We, our executive officers and directors, and shareholders owning in excess of 95% of the currently outstanding shares of common stock have agreed with the underwriters that, subject to exceptions, we and they will not directly or indirectly sell or otherwise transfer their shares for a period of 180 days after the date of this prospectus.
The market price for our common stock may decline significantly when the restrictions on resale by our existing shareholders lapse. A decline in the price of our common stock might impede our ability to raise capital through the issuance of additional common stock or other equity securities.
Investors in this offering will experience immediate and substantial dilution.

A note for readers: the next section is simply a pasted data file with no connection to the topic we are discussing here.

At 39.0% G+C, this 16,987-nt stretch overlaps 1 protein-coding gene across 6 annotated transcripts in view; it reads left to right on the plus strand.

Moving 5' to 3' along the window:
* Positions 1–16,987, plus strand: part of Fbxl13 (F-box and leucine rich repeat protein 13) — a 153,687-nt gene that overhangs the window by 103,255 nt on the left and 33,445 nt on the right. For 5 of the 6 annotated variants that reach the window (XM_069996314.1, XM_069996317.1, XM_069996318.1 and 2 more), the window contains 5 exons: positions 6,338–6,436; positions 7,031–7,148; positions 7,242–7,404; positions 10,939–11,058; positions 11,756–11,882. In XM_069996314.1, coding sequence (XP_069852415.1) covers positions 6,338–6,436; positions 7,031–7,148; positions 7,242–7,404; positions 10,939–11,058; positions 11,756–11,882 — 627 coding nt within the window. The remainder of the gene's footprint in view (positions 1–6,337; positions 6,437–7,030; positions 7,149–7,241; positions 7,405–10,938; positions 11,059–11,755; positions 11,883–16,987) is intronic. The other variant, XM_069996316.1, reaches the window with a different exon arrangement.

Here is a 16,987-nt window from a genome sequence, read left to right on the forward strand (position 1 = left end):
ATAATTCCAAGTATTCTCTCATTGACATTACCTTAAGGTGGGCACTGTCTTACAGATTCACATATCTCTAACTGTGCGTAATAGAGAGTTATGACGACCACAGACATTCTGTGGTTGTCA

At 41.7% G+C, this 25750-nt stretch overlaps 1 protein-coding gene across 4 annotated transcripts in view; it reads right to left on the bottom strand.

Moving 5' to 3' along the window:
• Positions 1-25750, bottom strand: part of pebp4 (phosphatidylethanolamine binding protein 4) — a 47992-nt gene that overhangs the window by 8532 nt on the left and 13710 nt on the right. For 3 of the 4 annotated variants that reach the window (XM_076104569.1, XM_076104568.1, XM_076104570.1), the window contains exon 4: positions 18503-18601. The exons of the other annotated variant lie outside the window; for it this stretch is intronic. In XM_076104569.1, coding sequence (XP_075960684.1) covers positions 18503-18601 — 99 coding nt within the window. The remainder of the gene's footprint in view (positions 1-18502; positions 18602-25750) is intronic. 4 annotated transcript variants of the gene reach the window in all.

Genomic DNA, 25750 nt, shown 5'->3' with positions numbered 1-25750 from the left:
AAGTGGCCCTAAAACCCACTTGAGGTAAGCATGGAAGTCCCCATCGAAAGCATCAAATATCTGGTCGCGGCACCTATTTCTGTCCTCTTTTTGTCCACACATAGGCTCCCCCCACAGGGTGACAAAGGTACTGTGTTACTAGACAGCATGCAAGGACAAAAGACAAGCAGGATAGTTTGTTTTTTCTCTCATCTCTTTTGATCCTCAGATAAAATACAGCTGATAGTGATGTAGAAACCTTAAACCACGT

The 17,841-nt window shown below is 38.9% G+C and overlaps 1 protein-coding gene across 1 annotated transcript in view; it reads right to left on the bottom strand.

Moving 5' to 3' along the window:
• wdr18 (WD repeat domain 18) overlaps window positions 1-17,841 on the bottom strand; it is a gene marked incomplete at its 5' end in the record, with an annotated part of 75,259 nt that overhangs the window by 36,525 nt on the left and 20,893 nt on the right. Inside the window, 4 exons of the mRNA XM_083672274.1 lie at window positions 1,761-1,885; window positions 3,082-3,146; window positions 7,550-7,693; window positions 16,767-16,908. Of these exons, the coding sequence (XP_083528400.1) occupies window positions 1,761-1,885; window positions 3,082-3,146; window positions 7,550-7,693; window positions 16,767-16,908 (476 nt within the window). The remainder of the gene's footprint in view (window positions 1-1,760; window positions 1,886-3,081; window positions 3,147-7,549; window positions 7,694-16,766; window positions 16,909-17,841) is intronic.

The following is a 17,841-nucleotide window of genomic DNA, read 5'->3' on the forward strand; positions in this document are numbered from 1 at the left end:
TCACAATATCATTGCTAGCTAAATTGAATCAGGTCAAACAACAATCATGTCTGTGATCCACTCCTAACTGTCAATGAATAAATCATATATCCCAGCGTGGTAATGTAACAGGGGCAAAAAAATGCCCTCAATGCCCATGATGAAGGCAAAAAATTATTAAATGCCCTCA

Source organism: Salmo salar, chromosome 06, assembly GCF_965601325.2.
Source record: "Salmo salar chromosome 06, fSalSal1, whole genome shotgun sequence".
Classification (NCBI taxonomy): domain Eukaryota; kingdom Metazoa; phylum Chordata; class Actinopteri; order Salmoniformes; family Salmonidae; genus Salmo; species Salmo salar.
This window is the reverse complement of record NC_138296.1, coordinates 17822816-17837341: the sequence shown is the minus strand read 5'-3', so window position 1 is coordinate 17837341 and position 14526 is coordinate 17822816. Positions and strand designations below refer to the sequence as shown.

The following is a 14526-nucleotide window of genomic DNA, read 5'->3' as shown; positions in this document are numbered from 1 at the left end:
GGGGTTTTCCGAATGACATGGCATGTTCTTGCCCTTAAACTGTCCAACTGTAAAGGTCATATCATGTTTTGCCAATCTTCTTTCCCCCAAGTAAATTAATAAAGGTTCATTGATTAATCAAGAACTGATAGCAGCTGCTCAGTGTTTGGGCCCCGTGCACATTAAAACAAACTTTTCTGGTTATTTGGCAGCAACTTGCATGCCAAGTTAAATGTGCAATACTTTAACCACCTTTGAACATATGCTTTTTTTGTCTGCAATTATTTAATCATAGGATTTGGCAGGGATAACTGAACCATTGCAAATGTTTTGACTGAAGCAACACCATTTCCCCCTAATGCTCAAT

The initial public offering price of our stock is substantially higher than the net tangible book value per share of our common stock immediately following the offering. Therefore, if you purchase shares in this offering, you will experience immediate and substantial dilution in net tangible book value per share in relation to the price that you paid for your shares. Based on the initial public offering price of $ per share and our net tangible book value as of September 30, 2017, if you purchase our common stock in this offering, you will suffer immediate dilution of approximately $ per share in net tangible book value. As a result of this dilution, investors purchasing stock in this offering may receive significantly less than the full purchase price that they paid for the shares purchased in this offering in the event of a liquidation.
We are an "emerging growth company," as defined in the JOBS Act and will be able to avail ourselves of reduced disclosure requirements applicable to emerging growth companies, which could make our common stock less attractive to investors and adversely affect the market price of our common stock.